Giro 2018: George Bennett on Stages 10-15

The Giro has now moved into its third week, and it’s fair to say there’ve been some spectacular scenes. Not to mention the incredible amphitheater of Monte Zoncolan. The tifosi lining the mountain lit flares as they waited for riders to come through. After the relentless racing, most riders must have been longing for the rest day, during which we caught up with George Bennett via WhatsApp.

How’s the last week gone?  

Frustrating. Obviously Saturday (stage 14) was a big f*** up and then yesterday (stage 15) I tried to make up for it. I saw a few guys drop and then just put the hammer down at the bottom of that final climb. Then the group came over me and I had to wait for the second group and ended up losing time. Yeah, so anyway.

What’s up with that incident at the bottom of Monte Zoncolan?

The bike went into crash mode on my Shimano Di2. I had a 34-tooth chainring on and I hit a rough patch of road and automatically the gears switched off as the bike thought it had a crash. (After a serious knock to the derailleur, be it a crash or hit, the derailleur defaults back to its hardest gear – i.e. the 11t.) I’ve had it previously and you can get around it, but you have to override the system; you need to pedal and the bike goes down to the 11t before it comes back up. There’s no way you can do that on the Zoncolan as it’s bloody 15% (gradient.)

Did you get a replacement bike?

At that point there were no team cars. (The road was so tight that vehicles weren’t allowed up the climb, so the organizers had motorbikes to accompany riders up the climb carrying a spare bike.) So, I waited for Robert (Gesink) and we both tried to fix it. By the time the spare bike showed up we had fixed it. We smacked the derailleur and I rode the climb solo. (It should be noted when George checked his power profile he would have been the fifth fastest up the climb, all things being equal.) I had a good ride up, but it bloody pissed me off.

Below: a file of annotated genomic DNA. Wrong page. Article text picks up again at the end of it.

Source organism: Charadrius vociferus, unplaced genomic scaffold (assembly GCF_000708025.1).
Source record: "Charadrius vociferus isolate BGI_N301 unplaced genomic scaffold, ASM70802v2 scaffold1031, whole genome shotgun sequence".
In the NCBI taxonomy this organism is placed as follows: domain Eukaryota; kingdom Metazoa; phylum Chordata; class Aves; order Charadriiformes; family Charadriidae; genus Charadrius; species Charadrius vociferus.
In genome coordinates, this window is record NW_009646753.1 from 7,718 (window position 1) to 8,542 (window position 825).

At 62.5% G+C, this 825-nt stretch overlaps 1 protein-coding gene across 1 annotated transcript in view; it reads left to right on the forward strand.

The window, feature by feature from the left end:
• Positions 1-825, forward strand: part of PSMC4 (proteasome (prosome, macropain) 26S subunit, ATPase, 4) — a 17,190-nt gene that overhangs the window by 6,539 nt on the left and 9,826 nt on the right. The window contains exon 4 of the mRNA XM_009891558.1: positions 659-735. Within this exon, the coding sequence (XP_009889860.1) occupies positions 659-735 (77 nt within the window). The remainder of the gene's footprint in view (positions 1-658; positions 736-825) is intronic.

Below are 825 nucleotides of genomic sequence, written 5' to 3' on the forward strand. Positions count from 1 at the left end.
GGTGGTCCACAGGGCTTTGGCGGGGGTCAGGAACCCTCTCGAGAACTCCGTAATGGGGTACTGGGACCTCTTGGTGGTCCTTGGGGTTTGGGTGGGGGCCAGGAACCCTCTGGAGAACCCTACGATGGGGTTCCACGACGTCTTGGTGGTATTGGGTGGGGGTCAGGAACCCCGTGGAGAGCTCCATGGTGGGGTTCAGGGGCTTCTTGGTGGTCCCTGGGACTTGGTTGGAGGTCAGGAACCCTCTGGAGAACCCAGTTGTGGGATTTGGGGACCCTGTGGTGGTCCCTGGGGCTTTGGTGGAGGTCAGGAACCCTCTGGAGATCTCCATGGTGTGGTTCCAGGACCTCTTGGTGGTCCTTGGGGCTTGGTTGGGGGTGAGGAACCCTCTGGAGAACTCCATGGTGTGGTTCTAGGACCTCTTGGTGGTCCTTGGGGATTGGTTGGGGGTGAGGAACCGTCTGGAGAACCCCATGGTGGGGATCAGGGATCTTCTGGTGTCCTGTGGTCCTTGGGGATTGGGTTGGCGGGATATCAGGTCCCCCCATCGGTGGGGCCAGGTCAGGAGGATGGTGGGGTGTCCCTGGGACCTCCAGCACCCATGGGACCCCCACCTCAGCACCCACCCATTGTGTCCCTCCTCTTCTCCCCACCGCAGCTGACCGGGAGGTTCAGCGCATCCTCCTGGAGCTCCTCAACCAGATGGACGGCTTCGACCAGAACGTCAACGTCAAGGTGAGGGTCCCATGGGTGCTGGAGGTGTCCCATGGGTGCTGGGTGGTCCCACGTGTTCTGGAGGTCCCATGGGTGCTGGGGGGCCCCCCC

Did you recon the climb before?

Nah, it was that steep and there was enough TV coverage to see what it was like.

What are your reflections on the last week?

I feel really good and upbeat. Last rest day I felt sick and had a real bad head cold. Over the last few days I’ve managed to kick it.

What are the are most critical stages?

I don’t think it’s the ITT; I think 19 and 20 are the most critical stages. Some guys could lose five minutes or something. Yesterday (stage 15) was super hard, it was crazy. I had normalized power of 500 watts. It doesn’t get much harder than that. It was on.

(George takes delivery of a new skinsuit whilst we are on the blower.) This is a new type of skinsuit said to be the fastest in the business. Normally we use the skinsuit once and then just biff it. But these ones get faster the more you wash them, so the soigneur has washed it like, 20 times.

What’s the goal moving forward?

I’m starting to form a goal now. I’m eighth now [going into stage 16] and the best I could get would be fifth in the GC.

That would be an amazing result.

Yeah, but I have higher goals than that. I mean, I’m sitting in a luxury position right now to say that, but I’ve got bigger goals.

You’d rather be sitting in a podium place?

Yes, for sure. But I’ve learnt a ton. It’s interesting to me where I’ve lost time. I mean there’s stuff that I don’t even train [for]. I’ve lost time to (Simon) Yates in sprints, and I never train for that – I train for long mountains. Going away, I’ve got to focus on how I’m going to prepare for punchy, explosive stuff that Yates is doing, like those attacks. So, perhaps the Ardennes or something like that. I’ve looked at his power profile and it’s the ten-minute power that’s so high. I don’t know the actual number, but it’s like, 6.8 watts per kilo. It’s furious and it’s not like a regular training ride; the long climbs, I can perform on and I’ve shown that I’m within ten seconds of the winner. The Tour has big long climbs, such as the Alpine/Pyrenees stages, and it probably suits me more. But the Giro is better – with these shorter punchy climbs.

We’ll catch up with George again at the end of the Giro d’Italia. Until then, kia kaha George!

 


Words & Images: Liam Friary & Brakethrough Media

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